“I’s got the cancer.”  He said as he hung his head.  “Doctor says I’s gotta get some kind of treatment and I’s got to go away to some place to get it.”  
His words hit me like a brick.  Bobby was a fixture in our lives.  I never thought the day would come when he wasn’t right there beside me telling me how to raise my chickens or birth my goats.  This couldn’t be happening.
“Where do you have to go, Bobby?  What kind of cancer?”  
“I’s gotta go away.  I don’t know where.  Debby’s taken’ me.”  He said as he pointed to the farm next door where Bobby had been the caretaker for at least twenty years.
Debby was one of the owners of the farm.  She managed the horse barns and depended on Bobby to keep the pasture mowed and the arenas raked.  I often watched Bobby on his rusty blue tractor as he circled the arena in a cloud of dust.  He worked from sunup to sundown.  In the nine years that we lived on our farm, I don’t think a day went by that I didn’t see him on his tractor.  
“This can’t be,” my mind was screaming as I looked at Bobby with his head hanging low twisting his ball cap in his hands.  
“Do you know what kind of cancer?” I asked again.
“Nosiree,” he said through his tears, “I’s just gotta go away from here and I don’t want to, Miss Betty.  They’s making me leave!”  
I knew then that it wasn’t the cancer that was going to kill Bobby; it was the fact that he’d have to leave his beloved tractor, his flourishing garden, our front porch and, of course, our chickens and goats.  
I felt his pain as if it was my own.  My heart was breaking for my friend.  I didn’t know what to say to him, so I said nothing.  I just opened the beers, handed one to Bobby and we sat in silence; each of us lost in our private thoughts.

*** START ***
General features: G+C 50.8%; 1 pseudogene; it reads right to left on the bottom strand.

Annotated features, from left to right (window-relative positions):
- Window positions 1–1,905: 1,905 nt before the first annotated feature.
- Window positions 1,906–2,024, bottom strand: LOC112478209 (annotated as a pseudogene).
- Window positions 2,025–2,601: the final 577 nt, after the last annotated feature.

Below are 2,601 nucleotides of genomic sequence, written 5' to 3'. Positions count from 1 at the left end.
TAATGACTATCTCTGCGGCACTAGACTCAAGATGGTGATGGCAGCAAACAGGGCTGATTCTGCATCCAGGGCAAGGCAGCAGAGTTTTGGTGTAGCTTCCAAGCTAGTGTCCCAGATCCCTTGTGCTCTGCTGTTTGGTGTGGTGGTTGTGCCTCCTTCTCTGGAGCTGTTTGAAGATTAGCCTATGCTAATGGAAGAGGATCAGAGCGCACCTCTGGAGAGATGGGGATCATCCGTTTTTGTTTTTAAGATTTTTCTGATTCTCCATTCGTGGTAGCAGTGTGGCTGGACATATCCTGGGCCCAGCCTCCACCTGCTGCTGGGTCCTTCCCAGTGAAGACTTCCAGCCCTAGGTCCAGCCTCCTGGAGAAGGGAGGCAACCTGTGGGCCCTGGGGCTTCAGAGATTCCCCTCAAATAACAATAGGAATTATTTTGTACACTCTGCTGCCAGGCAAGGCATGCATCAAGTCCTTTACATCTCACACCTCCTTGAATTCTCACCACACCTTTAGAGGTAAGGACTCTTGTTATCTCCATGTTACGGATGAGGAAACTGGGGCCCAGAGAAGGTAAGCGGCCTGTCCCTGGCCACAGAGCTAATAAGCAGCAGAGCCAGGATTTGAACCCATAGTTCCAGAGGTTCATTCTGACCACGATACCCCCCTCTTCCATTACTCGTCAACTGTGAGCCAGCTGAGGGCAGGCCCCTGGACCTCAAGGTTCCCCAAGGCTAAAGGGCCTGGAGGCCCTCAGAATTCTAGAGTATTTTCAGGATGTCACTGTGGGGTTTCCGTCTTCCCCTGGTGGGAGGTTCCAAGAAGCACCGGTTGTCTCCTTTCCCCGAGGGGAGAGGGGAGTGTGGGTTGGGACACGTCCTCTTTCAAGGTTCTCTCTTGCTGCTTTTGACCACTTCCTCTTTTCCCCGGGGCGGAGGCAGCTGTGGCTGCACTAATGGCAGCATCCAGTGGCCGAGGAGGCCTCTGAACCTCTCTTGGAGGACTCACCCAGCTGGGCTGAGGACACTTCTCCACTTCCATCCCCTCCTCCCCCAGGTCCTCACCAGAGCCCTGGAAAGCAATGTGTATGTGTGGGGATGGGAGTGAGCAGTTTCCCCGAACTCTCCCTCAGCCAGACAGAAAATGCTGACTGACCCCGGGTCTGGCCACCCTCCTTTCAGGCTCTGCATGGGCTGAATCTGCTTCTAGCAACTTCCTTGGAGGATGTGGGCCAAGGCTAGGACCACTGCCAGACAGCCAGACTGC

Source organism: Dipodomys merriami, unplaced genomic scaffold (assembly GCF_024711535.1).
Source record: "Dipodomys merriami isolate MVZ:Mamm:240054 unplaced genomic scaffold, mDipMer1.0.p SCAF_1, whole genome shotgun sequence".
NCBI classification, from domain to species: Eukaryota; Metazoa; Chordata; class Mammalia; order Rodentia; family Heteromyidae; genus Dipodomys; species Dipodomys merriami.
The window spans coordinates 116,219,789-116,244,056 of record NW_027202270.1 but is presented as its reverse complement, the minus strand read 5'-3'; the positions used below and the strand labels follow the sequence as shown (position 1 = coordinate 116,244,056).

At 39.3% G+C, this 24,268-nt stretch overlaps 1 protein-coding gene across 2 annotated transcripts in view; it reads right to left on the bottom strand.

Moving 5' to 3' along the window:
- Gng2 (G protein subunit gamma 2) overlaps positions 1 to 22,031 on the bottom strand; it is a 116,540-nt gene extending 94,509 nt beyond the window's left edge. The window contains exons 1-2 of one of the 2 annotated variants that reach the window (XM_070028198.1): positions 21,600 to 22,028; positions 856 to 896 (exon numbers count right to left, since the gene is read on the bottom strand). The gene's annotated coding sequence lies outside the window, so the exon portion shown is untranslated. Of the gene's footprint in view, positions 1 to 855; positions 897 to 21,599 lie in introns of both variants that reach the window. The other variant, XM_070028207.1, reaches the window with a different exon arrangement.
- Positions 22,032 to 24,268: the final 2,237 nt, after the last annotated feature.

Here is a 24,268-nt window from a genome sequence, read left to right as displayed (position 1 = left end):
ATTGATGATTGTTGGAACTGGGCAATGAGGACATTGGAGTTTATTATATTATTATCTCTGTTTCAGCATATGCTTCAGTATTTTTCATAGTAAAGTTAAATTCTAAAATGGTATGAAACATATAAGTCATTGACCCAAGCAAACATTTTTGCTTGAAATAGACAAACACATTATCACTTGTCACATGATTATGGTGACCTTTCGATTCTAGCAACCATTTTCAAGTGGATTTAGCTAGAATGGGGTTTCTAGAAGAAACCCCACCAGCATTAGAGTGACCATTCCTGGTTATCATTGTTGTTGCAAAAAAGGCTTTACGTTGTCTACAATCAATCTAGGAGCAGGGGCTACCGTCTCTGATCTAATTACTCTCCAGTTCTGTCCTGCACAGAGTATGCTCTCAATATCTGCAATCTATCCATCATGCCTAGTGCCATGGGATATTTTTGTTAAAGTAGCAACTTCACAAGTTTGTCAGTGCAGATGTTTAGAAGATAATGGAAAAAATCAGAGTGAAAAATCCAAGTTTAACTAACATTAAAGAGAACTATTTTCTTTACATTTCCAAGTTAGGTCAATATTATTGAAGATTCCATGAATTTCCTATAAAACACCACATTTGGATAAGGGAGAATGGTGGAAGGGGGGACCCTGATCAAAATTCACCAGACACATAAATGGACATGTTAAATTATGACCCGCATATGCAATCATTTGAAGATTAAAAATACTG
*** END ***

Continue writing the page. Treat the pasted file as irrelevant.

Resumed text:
“When?” I finally asked.
“Tomorrow,” he moaned, “I’s leaving tomorrow.”  
I never saw Bobby after that day.  He left to get “treatments” and he died within a month.  I often wonder how long he would have lived had he just stayed on the farm where he belonged.    
Today, as I heard the rusty blue tractor coming down the road, my heart skipped a beat.  I was wishing with all my might that I’d see Bobby in the driver’s seat.  I waited by my driveway to see who was driving Bobby’s steel steed.   A young black man in blue overalls sat behind the wheel and, for a moment, I imagined that he was a young Bobby.  
He stopped by my driveway and I asked him if this was Bobby’s tractor (even though I knew it was).  
“Yes, mam,” he said, “I’m looking for the entrance to the grove.”  
The entrance to the orange grove behind our house had become overgrown since Bobby died.  I pointed it out to the young man and he continued down the road on the tractor.  As I watched him go, I swear he transformed into Bobby.  Then I heard Bobby’s words as clear as a bell:
“I’s gonna have me a chicken farm’s gonna be real big...chickens as far as you can see...and them roosters just a crowing...It won’t be long now ‘fore I’s tending them chickens.”  
As the tractor faded into the distance, I realized that the baton had been passed and l smiled into the heavens.  Bobby had finally made it to his hundred acre farm and, I knew in my heart, he was happily tending his chickens.